"The United Nations World Food Programme has been forced to cancel plans to provide more than 2.5 million Afghans with urgent food aid," said Reinert. "Unless these needs are met, this will have dire consequences for millions of Afghans."

Hunger and the insurgency: Hunger Leads to Anger

"Five years after 9/11, Afghanistan is still one of the poorest countries in the world and there is a hunger crisis in the fragile Southern part of the country," said Reinert. "Remarkably this vital fact seems to have been overlooked in funding and prioritisation of the foreign policy, military, counter narcotics and reconstruction plans.

Relieving poverty, which should have been the main priority, has not received the attention it so desperately needed. Consequently the international community has lost the battle for the hearts and mind of the Afghan people.

The Report reveals that makeshift, unregistered refugee camps of starving children, civilians displaced by counter narcotics eradication and bombing campaigns can be found on the doorstep of new US and UK multi million dollar military camps.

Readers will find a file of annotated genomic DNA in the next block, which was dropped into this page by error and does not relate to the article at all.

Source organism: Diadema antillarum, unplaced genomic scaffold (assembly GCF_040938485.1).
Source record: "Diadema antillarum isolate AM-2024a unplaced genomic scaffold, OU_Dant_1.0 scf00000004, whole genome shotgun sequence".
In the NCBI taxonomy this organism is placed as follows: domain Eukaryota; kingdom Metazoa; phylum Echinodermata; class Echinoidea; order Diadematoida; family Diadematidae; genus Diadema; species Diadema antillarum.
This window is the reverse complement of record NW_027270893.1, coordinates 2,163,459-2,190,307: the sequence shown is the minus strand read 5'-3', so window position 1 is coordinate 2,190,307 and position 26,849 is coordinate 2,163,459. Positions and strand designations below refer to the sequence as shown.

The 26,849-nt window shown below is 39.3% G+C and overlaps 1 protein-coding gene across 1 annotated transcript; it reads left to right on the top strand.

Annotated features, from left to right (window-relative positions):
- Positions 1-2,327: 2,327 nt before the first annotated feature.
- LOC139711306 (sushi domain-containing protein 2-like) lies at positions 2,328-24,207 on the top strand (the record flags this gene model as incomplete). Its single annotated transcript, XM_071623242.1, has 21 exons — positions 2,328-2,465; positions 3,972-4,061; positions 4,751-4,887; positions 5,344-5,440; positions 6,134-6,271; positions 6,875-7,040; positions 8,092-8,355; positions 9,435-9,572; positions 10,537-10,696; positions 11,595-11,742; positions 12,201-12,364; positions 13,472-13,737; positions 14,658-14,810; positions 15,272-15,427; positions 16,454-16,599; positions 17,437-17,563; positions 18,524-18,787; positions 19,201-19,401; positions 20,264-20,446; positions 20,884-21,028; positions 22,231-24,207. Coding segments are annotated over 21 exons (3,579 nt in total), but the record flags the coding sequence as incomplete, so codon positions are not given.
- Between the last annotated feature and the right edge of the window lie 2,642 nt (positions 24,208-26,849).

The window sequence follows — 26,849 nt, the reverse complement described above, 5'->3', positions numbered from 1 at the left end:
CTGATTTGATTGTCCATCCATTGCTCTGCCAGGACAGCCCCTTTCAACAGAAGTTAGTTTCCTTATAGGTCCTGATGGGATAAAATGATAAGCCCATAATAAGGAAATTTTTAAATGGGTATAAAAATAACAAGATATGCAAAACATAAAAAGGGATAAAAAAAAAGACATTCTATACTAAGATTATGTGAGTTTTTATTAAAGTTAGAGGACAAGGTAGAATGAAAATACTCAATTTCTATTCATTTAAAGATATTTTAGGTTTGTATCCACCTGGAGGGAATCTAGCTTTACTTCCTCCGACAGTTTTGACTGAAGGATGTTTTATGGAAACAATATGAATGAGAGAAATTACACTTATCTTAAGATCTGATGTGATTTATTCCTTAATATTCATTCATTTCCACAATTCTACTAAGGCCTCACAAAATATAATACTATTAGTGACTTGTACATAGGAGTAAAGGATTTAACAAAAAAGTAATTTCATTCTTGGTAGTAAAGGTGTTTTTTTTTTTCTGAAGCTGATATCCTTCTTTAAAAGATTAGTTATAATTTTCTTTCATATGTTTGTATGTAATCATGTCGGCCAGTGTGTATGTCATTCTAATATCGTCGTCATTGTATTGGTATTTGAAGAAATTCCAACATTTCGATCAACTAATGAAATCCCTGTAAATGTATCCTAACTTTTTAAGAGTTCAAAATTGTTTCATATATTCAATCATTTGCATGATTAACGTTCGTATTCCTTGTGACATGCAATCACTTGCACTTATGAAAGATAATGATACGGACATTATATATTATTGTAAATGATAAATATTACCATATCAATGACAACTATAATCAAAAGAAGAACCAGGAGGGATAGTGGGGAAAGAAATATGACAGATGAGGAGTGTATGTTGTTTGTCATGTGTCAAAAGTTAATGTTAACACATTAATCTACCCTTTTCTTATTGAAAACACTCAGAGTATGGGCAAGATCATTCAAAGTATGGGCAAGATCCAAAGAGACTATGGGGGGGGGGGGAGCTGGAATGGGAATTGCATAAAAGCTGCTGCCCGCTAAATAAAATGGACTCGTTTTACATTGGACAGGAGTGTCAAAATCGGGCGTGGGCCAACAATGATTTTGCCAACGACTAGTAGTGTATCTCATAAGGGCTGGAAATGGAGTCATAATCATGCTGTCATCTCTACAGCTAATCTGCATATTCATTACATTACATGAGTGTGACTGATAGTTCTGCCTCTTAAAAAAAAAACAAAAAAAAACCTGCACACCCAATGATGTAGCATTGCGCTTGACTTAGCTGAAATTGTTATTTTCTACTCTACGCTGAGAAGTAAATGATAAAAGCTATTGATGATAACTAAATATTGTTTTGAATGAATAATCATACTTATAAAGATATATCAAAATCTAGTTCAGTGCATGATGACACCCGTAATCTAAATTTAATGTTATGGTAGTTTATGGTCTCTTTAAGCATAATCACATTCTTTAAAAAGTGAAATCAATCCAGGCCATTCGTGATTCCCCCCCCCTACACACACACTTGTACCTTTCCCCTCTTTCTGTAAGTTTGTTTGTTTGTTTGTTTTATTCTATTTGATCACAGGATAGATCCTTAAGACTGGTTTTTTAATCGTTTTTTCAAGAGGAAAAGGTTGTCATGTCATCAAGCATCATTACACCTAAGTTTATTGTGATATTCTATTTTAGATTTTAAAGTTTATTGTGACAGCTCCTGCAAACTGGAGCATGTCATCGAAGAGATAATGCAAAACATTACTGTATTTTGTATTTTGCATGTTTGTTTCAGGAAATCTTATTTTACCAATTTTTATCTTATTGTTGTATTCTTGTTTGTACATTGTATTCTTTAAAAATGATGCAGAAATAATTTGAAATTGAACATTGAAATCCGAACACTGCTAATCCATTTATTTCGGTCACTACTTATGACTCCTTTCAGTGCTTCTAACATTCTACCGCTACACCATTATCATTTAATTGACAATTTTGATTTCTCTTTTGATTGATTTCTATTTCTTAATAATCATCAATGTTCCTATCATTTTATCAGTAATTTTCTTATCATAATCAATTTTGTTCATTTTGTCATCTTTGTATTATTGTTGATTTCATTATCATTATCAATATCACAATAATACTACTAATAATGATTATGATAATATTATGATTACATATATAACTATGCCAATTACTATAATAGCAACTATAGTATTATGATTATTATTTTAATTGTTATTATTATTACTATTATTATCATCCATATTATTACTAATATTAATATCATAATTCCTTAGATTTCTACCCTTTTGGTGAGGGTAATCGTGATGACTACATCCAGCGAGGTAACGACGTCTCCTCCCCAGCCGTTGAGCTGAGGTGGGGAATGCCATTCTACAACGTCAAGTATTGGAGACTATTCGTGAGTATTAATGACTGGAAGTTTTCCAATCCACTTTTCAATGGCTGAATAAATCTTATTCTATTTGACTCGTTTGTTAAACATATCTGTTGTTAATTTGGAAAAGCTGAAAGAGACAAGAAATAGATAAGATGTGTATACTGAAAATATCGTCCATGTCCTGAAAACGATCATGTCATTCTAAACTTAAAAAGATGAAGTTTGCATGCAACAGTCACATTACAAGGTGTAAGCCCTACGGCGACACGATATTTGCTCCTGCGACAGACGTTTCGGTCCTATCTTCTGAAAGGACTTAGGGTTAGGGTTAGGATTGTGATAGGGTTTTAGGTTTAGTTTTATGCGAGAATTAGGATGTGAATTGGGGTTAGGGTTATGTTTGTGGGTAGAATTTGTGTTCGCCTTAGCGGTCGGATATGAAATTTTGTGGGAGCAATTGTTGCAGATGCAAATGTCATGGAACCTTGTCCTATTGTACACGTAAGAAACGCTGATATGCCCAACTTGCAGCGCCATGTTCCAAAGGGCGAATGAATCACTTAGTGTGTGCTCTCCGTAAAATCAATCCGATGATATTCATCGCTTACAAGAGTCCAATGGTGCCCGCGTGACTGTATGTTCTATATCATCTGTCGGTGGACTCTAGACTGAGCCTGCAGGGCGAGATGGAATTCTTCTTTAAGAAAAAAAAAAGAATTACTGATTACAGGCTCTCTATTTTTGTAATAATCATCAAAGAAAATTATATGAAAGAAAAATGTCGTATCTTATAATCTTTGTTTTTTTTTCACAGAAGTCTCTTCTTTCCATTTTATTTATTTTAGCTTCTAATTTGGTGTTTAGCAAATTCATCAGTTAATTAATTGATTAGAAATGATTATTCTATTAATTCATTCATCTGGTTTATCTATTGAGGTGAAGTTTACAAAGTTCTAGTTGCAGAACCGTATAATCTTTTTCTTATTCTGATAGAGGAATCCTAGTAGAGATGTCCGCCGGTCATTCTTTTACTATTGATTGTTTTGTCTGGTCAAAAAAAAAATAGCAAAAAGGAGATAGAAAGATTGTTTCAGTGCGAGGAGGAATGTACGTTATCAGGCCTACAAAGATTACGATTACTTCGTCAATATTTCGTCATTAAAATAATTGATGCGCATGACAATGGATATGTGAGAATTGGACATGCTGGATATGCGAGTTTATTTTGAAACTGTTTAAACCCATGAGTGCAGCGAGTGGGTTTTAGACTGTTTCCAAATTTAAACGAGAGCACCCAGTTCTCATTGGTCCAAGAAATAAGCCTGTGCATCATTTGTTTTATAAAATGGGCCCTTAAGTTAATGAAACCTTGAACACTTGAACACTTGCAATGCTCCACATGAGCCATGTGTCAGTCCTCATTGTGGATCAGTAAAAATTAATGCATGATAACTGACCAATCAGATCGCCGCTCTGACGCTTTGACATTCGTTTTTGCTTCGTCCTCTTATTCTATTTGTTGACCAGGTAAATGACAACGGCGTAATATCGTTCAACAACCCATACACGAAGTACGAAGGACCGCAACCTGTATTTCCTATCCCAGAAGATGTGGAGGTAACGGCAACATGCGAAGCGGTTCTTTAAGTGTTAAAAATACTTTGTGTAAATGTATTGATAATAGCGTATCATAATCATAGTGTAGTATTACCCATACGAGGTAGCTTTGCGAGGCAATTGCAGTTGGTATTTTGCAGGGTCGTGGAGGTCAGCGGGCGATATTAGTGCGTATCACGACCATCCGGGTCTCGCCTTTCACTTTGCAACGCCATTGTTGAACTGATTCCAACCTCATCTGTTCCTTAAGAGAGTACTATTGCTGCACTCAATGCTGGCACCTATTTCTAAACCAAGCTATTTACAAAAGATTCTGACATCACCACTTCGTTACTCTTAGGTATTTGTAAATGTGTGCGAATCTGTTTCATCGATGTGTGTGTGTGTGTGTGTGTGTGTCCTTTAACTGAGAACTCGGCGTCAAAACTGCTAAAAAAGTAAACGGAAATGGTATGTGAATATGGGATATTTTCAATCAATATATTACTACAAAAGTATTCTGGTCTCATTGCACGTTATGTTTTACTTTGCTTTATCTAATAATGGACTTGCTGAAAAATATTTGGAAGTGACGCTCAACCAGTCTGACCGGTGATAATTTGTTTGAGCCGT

"I took my child to the graveyard, my child died of hunger. There are children dying here," said a man in one of these camps in Kandahar Province.

"Hunger leads to anger," said Reinert. "Farmers who have had their poppy crop eradicated by the US and UK led eradication campaign now see their children facing starvation."

These camps also accommodate families who have left their home due to violence and fighting. Some are there because their homes have been destroyed by coalition forces' interventions in the 'war on terror' and the current heightened counter-insurgency operations.

A man in a camp in Lashkar Gah is quoted in the Report as saying, "After the bombing I moved to Lashkar Gah…I am afraid and terrified." There have been no official camps established to provide for civilians who left their villages due to US bombing campaigns.

Hunger has led to anger against the rich foreign community the Afghans see in their country. This and the crop eradication policies provide a perfect breeding ground for the Taliban propaganda against the foreign presence in Afghanistan.

US and UK-led failed counter-narcotics policies are responsible for the hunger crisis and the return of the Taliban

By triggering both anger and a hunger crisis in southern Afghanistan, US and UK-led counter-narcotics policies are directly responsible for the breakdown in security and the return of the Taliban.